One of Fife’s best known bands, Dunfermline’s Skids began as a punk band, forming in Dunfermline in 1977. The original line up of Richard Jobson, Stuart Adamson, William Simpson and Thomas Kellichan played their first gig at the Bellville Hotel in the town’s Pilmuir Street on August 19 1977. Within six months they had issued the “Charles” EP on the No Badrecord label, created by Sandy Muir, a Dunfermline music shop owner and then manager, which brought them to the attention of Radio 1’s John Peel. A session on his programme led to a support slot for The Clash and then a record deal with Virgin Records. The band released two singles; ‘Sweet Suburbia’ and ‘The Saints Are Coming’ (later covered by U2 and Green Day) before the scoring their biggest ever hit with ‘Into The Valley’ which reached number 10 in the UK charts in 1979. The record brought them to the attention of BBC Radio 1 DJ, John Peel. This led to a local support slot for The Clash before Virgin Records then signed up Skids in April 1978. The singles “Sweet Suburbia” and “The Saints Are Coming” both made commercial inroads, before “Into the Valley” reached the UK Top 10 singles chart in early 1979, the year they released their debut album ‘Scared to Dance’ in 1979.
The band followed up with another two top twenty singles; ‘Masquerade’ and ‘Working For The Yankee Dollar’ and their follow up album ‘Days In Europa’ that same year.
Drummer Kellichan left the band shortly before the album was recorded and was temporarily replaced by Rusty Egan from the band Visage before Mike Baillie was recruited as a full-time member.
The following year William Simpson left and was replaced by Russell Webb as a permanent band member and immediately started work on the recording of the band’s third album ‘The Absolute Game’, which was released in 1980. It proved to be the band’s most commercial release, reaching the Top 10 of the UK Albums Chart and contained the minor hit single ‘Circus Games’. Soon after the release and tour of ‘The Absolute Game’ Baillie and Adamson both left the band, leaving Jobson and Webb to release the band’s fourth and final album, ‘Joy’ in 1981 which contained another minor hit with the song ‘Iona’. Jobson and Webb went on to form a new band called The Armoury Show, who recorded just one album, ‘Waiting for the Floods’ in 1985 before splitting up. Jobson went on to pursue a solo career as a poet, songwriter, television presenter and most recently a film director. Adamson had huge success with his new band Big Country.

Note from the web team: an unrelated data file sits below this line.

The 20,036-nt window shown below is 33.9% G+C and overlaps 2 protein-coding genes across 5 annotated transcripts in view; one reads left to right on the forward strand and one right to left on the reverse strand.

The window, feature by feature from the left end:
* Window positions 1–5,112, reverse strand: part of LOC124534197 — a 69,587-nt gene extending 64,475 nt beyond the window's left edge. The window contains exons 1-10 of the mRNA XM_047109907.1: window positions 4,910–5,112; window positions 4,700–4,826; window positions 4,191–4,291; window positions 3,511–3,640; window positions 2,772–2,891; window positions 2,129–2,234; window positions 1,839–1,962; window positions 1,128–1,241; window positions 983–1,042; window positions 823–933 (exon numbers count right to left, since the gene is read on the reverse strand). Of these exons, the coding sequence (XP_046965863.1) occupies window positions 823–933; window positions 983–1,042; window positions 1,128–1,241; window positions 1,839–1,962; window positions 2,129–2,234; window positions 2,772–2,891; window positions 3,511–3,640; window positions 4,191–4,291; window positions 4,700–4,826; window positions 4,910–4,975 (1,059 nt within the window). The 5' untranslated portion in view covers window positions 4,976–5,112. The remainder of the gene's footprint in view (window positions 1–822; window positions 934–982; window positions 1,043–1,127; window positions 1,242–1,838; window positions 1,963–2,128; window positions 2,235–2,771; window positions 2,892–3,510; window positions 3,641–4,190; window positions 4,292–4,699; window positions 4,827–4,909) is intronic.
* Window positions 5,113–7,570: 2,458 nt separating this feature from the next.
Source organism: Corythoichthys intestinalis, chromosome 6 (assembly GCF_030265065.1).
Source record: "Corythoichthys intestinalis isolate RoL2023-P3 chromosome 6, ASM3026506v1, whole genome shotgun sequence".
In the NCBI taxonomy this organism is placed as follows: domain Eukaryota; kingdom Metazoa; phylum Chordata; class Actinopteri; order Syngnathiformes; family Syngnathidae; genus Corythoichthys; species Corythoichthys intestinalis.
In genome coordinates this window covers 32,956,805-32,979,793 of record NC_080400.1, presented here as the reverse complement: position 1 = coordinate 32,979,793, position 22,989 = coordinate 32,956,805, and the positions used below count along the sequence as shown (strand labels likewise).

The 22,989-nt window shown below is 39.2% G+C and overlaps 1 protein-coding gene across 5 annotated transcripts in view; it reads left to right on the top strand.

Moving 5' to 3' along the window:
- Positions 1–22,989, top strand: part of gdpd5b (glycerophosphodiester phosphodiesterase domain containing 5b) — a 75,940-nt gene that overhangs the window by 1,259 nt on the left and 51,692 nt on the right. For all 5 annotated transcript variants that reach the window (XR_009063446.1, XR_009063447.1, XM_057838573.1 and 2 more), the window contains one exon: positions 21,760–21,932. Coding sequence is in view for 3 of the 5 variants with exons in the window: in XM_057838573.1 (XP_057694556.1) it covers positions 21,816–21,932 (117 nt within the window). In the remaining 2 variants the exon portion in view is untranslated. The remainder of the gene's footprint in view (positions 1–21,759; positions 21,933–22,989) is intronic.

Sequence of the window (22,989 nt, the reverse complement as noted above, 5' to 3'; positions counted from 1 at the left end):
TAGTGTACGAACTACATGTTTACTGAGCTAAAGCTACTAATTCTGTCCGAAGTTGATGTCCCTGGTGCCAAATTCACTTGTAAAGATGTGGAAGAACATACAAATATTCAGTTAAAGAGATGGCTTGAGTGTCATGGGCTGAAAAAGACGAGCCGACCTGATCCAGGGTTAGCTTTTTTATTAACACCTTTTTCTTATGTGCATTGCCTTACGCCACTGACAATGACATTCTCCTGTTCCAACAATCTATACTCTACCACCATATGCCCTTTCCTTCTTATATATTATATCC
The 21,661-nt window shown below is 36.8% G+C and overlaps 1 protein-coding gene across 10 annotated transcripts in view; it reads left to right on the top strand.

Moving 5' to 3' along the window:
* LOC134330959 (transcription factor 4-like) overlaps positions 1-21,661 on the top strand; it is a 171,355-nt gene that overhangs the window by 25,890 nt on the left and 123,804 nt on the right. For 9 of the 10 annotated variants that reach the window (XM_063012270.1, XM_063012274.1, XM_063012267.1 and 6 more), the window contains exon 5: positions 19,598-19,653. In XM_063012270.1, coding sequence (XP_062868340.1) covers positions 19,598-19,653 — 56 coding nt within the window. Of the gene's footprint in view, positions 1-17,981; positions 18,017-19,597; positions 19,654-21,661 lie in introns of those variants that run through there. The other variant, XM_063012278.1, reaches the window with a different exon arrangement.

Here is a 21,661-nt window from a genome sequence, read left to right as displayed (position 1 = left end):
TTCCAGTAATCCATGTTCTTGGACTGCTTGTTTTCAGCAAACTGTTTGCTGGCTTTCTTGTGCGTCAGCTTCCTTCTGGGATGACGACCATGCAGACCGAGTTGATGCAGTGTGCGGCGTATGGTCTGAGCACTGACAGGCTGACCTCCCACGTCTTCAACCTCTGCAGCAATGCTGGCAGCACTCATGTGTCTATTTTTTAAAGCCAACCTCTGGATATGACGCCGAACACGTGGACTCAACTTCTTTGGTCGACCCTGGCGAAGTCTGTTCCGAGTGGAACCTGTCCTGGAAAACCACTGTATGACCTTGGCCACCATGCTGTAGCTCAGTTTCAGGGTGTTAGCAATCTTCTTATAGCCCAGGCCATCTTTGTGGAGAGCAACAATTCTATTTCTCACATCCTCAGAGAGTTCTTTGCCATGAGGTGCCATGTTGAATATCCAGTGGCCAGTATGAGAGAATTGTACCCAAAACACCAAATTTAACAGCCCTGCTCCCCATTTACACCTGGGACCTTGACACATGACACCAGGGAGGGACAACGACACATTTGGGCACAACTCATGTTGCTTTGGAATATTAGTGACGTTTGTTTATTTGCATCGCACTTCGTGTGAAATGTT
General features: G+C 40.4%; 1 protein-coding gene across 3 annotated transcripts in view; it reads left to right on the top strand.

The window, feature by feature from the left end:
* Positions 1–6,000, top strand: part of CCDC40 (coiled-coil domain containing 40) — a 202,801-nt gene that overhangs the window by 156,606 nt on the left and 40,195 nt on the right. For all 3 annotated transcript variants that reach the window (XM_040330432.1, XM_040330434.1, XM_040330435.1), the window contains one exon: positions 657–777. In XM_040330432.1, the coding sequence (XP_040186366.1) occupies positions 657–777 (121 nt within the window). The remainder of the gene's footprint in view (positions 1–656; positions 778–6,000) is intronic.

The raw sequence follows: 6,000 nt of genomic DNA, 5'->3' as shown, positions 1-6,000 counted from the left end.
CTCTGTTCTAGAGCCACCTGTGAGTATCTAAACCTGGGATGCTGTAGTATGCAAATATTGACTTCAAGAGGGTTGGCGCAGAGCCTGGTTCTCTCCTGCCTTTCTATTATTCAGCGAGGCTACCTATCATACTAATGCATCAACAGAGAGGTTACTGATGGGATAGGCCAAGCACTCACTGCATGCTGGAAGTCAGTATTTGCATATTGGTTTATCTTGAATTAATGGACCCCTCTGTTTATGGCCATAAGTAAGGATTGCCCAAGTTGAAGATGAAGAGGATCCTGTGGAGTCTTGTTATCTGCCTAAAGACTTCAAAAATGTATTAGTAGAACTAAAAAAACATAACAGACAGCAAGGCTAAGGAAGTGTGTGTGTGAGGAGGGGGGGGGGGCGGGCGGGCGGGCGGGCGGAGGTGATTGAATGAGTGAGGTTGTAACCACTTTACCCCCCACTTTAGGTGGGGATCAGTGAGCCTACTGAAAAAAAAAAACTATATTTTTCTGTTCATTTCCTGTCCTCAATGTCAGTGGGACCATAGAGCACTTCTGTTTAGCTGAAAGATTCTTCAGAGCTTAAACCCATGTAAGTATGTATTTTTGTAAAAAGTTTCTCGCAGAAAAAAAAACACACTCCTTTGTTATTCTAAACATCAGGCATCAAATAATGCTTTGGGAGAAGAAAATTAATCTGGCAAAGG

In 2007 Jobson, Simpson and Baillie, along with Big Country’s Bruce Watson and his son Jamie Watson, reformed Skids to mark the group’s 30th anniversary and pay tribute to the late Adamson. They played two shows at Dunfermline’s Glen Pavilion before performing at T in the Park.
Skids returned to the stage on 2009 as one of the headlining acts in Homecoming Live, celebrating the end of the Year of Homecoming in Scotland.
In 2010 they played two final gigs, one at the ABC Glasgow, before taking to stage at the Alhambra Theatre in their home town, in a week of events celebrating the works of Jobson as part of the Fifer Festival.
The gig was filmed and screened last year at the Adasm Smith Theatre in Kirkcaldy as part of the inaugural Kirkcaldy Film festival, and it was introduced by ... Richard Jobson.